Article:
The fact is, the Hunting Act is fundamentally flawed, not just because it ignores the unique scenting power of the dog in a wildlife management process, but because it also ignores the crucial fact that other activities will inevitably fill the vacuum, using methods that cannot possibly replicate the benefits of using dogs. Hunting is selective (through scent), testing (via the chase) and has no chance to wound (the quarry is either killed or escapes unscathed); no other method of control can make that claim. This is what is so ridiculous about the argument that because the baiting ‘sports’ have been banned, a hunting ban is the next obvious step. The two are worlds apart, as the foxhunting founder of the RSPCA, Richard Martin, forcefully explained at a time when he championed the first animal welfare law in 1822.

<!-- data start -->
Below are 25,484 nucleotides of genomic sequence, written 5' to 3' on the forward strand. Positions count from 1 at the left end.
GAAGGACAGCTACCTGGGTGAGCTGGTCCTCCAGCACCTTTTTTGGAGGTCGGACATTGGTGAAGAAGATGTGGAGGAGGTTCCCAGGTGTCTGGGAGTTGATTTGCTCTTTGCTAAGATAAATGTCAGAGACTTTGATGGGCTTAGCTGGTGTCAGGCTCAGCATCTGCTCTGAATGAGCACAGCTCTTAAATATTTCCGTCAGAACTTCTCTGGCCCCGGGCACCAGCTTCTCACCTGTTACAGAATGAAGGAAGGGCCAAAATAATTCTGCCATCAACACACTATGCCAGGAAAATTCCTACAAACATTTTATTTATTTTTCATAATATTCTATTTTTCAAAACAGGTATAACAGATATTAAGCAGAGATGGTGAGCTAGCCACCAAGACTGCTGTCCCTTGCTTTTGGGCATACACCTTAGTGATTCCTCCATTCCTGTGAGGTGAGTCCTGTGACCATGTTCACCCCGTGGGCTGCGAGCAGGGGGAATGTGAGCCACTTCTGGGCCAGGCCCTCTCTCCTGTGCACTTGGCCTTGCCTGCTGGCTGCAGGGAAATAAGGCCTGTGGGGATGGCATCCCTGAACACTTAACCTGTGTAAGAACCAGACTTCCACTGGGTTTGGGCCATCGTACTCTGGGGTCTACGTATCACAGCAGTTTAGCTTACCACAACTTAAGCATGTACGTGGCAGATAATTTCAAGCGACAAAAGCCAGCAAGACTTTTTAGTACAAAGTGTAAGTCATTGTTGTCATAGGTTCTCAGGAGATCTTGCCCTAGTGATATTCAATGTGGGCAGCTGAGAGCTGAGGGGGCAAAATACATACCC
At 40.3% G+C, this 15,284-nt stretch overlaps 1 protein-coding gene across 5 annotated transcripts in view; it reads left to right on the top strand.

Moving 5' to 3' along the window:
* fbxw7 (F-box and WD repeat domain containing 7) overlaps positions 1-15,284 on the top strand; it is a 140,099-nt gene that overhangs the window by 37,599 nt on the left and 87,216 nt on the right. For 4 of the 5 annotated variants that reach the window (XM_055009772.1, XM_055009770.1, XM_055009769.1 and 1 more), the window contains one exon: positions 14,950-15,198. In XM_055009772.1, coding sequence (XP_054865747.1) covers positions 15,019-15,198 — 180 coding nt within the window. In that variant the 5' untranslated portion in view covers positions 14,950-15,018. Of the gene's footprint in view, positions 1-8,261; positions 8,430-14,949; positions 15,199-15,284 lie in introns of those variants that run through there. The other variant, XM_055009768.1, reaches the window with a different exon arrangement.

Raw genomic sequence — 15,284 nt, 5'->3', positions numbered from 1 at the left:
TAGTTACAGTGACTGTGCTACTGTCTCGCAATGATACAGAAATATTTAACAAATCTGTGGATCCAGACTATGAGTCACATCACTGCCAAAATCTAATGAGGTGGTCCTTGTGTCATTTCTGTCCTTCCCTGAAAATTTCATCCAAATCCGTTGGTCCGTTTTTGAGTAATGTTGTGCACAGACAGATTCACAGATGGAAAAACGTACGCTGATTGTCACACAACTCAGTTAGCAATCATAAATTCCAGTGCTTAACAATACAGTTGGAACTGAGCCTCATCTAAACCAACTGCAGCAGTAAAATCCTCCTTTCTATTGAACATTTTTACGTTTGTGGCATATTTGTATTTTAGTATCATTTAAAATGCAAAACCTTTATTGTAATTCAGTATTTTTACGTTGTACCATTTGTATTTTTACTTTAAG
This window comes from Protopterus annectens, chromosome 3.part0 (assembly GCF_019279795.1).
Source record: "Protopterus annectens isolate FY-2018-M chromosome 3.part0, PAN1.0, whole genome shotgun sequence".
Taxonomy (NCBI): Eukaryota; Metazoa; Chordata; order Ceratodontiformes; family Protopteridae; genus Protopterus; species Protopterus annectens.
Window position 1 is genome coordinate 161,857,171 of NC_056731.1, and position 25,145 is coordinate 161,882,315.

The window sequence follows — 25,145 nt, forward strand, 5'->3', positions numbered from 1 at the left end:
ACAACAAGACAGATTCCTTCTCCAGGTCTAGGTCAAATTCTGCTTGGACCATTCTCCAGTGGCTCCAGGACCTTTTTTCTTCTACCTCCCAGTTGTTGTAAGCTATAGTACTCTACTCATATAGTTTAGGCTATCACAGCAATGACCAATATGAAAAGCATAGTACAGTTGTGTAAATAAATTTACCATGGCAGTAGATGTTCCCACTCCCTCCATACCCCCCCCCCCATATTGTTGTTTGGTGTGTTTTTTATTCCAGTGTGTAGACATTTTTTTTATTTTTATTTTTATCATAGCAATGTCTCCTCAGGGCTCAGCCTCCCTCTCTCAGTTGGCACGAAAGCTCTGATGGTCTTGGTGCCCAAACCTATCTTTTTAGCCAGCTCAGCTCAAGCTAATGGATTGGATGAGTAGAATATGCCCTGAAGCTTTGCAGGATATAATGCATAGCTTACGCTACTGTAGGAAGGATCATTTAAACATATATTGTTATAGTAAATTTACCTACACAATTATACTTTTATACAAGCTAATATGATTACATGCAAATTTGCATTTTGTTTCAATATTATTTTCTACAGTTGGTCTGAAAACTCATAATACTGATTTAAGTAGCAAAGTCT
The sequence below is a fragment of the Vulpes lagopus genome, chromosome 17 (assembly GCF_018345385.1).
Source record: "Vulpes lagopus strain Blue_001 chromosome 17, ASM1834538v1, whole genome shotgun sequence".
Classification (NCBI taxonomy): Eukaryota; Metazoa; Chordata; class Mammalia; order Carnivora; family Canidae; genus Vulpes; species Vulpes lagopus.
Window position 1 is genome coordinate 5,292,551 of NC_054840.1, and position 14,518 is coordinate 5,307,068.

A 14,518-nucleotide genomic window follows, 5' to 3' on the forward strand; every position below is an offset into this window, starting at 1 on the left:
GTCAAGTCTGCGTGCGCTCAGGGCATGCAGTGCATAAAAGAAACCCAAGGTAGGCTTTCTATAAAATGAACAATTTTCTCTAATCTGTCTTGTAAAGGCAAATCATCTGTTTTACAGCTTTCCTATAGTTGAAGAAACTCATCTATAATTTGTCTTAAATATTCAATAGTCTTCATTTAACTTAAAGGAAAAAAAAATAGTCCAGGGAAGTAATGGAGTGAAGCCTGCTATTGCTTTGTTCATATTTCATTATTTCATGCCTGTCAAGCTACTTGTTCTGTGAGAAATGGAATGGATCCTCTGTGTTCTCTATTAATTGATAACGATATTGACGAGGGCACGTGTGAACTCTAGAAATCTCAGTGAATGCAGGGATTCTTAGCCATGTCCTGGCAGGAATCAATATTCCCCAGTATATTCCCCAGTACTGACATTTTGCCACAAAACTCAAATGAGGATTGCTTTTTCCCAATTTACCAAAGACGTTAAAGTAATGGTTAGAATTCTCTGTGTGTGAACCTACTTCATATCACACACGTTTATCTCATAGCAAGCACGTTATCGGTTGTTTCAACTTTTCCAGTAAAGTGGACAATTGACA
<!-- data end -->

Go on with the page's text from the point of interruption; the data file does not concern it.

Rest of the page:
A cursory examination of the Hunting Act reveals how illogical and unprincipled this legislation is, yet many people will never bother to read it. It is no bad thing to encourage everyone to view this law via the internet and ask if they can point to a shred of principle or logic contained within it. If they would like a simplified list, see the attached. What is clear, however, is the fact that the law does not do what the anti-hunting groups thought it would and is a perfect example of ill-conceived legislation. The inadequacies of this law started to become apparent almost immediately causing a great deal of frustration amongst anti-hunting groups. That frustration continues to this day, as seen by the rise of hunt sabotage activity which often slides into violence.